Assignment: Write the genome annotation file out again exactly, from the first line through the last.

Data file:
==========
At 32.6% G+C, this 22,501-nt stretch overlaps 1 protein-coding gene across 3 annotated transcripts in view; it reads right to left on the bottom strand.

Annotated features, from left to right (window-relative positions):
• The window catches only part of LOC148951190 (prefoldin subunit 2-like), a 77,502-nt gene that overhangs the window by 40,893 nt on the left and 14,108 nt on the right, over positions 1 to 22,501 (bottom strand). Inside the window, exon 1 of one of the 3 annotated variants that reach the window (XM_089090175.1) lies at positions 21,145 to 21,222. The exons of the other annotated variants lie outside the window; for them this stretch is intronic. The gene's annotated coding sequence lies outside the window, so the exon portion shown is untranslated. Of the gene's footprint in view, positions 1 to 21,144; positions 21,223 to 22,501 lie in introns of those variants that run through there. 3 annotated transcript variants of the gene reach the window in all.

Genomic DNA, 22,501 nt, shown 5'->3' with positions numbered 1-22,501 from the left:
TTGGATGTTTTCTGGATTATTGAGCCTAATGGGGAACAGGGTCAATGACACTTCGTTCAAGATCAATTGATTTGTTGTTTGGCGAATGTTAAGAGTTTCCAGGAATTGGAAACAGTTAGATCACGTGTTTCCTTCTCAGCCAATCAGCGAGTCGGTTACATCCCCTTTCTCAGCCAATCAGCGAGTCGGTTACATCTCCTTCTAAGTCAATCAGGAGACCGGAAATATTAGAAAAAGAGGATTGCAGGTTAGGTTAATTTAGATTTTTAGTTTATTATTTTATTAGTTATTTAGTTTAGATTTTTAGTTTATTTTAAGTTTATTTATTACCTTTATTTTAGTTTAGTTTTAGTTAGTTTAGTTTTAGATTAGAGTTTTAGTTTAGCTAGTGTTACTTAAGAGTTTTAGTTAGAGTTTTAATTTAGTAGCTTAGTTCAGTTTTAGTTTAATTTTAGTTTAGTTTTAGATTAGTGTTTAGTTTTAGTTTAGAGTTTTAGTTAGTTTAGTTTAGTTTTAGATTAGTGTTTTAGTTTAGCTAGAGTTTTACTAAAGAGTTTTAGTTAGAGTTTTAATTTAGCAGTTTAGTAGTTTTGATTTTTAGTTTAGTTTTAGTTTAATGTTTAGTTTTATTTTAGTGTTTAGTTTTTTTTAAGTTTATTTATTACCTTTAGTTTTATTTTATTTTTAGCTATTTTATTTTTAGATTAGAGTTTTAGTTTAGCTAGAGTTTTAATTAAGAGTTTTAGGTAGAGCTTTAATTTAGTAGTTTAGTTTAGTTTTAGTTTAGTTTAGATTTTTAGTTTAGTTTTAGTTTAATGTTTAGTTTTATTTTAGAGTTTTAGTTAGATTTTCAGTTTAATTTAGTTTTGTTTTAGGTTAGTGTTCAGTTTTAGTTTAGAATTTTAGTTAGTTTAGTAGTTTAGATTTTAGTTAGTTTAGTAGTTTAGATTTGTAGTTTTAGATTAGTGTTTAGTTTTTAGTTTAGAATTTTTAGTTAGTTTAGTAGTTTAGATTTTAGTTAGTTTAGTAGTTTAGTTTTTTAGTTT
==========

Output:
At 32.6% G+C, this 22,501-nt stretch overlaps 1 protein-coding gene across 3 annotated transcripts in view; it reads right to left on the bottom strand.

Annotated features, from left to right (window-relative positions):
• The window catches only part of LOC148951190 (prefoldin subunit 2-like), a 77,502-nt gene that overhangs the window by 40,893 nt on the left and 14,108 nt on the right, over positions 1 to 22,501 (bottom strand). Inside the window, exon 1 of one of the 3 annotated variants that reach the window (XM_089090175.1) lies at positions 21,145 to 21,222. The exons of the other annotated variants lie outside the window; for them this stretch is intronic. The gene's annotated coding sequence lies outside the window, so the exon portion shown is untranslated. Of the gene's footprint in view, positions 1 to 21,144; positions 21,223 to 22,501 lie in introns of those variants that run through there. 3 annotated transcript variants of the gene reach the window in all.

Genomic DNA, 22,501 nt, shown 5'->3' with positions numbered 1-22,501 from the left:
TTGGATGTTTTCTGGATTATTGAGCCTAATGGGGAACAGGGTCAATGACACTTCGTTCAAGATCAATTGATTTGTTGTTTGGCGAATGTTAAGAGTTTCCAGGAATTGGAAACAGTTAGATCACGTGTTTCCTTCTCAGCCAATCAGCGAGTCGGTTACATCCCCTTTCTCAGCCAATCAGCGAGTCGGTTACATCTCCTTCTAAGTCAATCAGGAGACCGGAAATATTAGAAAAAGAGGATTGCAGGTTAGGTTAATTTAGATTTTTAGTTTATTATTTTATTAGTTATTTAGTTTAGATTTTTAGTTTATTTTAAGTTTATTTATTACCTTTATTTTAGTTTAGTTTTAGTTAGTTTAGTTTTAGATTAGAGTTTTAGTTTAGCTAGTGTTACTTAAGAGTTTTAGTTAGAGTTTTAATTTAGTAGCTTAGTTCAGTTTTAGTTTAATTTTAGTTTAGTTTTAGATTAGTGTTTAGTTTTAGTTTAGAGTTTTAGTTAGTTTAGTTTAGTTTTAGATTAGTGTTTTAGTTTAGCTAGAGTTTTACTAAAGAGTTTTAGTTAGAGTTTTAATTTAGCAGTTTAGTAGTTTTGATTTTTAGTTTAGTTTTAGTTTAATGTTTAGTTTTATTTTAGTGTTTAGTTTTTTTTAAGTTTATTTATTACCTTTAGTTTTATTTTATTTTTAGCTATTTTATTTTTAGATTAGAGTTTTAGTTTAGCTAGAGTTTTAATTAAGAGTTTTAGGTAGAGCTTTAATTTAGTAGTTTAGTTTAGTTTTAGTTTAGTTTAGATTTTTAGTTTAGTTTTAGTTTAATGTTTAGTTTTATTTTAGAGTTTTAGTTAGATTTTCAGTTTAATTTAGTTTTGTTTTAGGTTAGTGTTCAGTTTTAGTTTAGAATTTTAGTTAGTTTAGTAGTTTAGATTTTAGTTAGTTTAGTAGTTTAGATTTGTAGTTTTAGATTAGTGTTTAGTTTTTAGTTTAGAATTTTTAGTTAGTTTAGTAGTTTAGATTTTAGTTAGTTTAGTAGTTTAGTTTTTTAGTTT